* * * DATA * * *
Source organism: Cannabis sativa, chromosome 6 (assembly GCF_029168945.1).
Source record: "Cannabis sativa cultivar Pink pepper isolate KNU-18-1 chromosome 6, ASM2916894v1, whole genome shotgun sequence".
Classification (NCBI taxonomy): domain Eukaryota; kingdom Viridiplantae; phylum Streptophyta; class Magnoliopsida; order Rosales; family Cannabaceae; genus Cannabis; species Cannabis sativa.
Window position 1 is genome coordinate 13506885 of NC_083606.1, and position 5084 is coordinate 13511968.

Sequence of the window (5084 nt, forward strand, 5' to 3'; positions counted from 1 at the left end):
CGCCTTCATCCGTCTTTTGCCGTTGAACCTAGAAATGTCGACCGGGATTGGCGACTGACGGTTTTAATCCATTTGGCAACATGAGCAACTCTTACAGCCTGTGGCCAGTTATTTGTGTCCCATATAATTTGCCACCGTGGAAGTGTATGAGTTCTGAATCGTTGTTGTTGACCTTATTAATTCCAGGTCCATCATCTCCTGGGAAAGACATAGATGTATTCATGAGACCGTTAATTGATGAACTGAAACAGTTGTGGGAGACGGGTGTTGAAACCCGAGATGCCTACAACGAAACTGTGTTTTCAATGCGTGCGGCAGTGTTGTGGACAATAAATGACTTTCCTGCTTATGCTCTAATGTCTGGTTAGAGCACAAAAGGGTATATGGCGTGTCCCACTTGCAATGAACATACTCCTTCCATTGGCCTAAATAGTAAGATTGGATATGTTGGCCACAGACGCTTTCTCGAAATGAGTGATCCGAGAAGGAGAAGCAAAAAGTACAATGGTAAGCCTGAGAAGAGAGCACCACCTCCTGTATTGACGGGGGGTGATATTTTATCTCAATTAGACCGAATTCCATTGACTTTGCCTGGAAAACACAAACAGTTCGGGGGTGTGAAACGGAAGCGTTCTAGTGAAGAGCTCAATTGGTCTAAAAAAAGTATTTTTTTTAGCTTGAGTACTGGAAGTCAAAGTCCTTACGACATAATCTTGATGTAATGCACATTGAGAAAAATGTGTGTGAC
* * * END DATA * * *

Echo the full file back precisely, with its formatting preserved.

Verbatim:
Source organism: Cannabis sativa, chromosome 6 (assembly GCF_029168945.1).
Source record: "Cannabis sativa cultivar Pink pepper isolate KNU-18-1 chromosome 6, ASM2916894v1, whole genome shotgun sequence".
Classification (NCBI taxonomy): domain Eukaryota; kingdom Viridiplantae; phylum Streptophyta; class Magnoliopsida; order Rosales; family Cannabaceae; genus Cannabis; species Cannabis sativa.
Window position 1 is genome coordinate 13506885 of NC_083606.1, and position 5084 is coordinate 13511968.

Sequence of the window (5084 nt, forward strand, 5' to 3'; positions counted from 1 at the left end):
CGCCTTCATCCGTCTTTTGCCGTTGAACCTAGAAATGTCGACCGGGATTGGCGACTGACGGTTTTAATCCATTTGGCAACATGAGCAACTCTTACAGCCTGTGGCCAGTTATTTGTGTCCCATATAATTTGCCACCGTGGAAGTGTATGAGTTCTGAATCGTTGTTGTTGACCTTATTAATTCCAGGTCCATCATCTCCTGGGAAAGACATAGATGTATTCATGAGACCGTTAATTGATGAACTGAAACAGTTGTGGGAGACGGGTGTTGAAACCCGAGATGCCTACAACGAAACTGTGTTTTCAATGCGTGCGGCAGTGTTGTGGACAATAAATGACTTTCCTGCTTATGCTCTAATGTCTGGTTAGAGCACAAAAGGGTATATGGCGTGTCCCACTTGCAATGAACATACTCCTTCCATTGGCCTAAATAGTAAGATTGGATATGTTGGCCACAGACGCTTTCTCGAAATGAGTGATCCGAGAAGGAGAAGCAAAAAGTACAATGGTAAGCCTGAGAAGAGAGCACCACCTCCTGTATTGACGGGGGGTGATATTTTATCTCAATTAGACCGAATTCCATTGACTTTGCCTGGAAAACACAAACAGTTCGGGGGTGTGAAACGGAAGCGTTCTAGTGAAGAGCTCAATTGGTCTAAAAAAAGTATTTTTTTTAGCTTGAGTACTGGAAGTCAAAGTCCTTACGACATAATCTTGATGTAATGCACATTGAGAAAAATGTGTGTGAC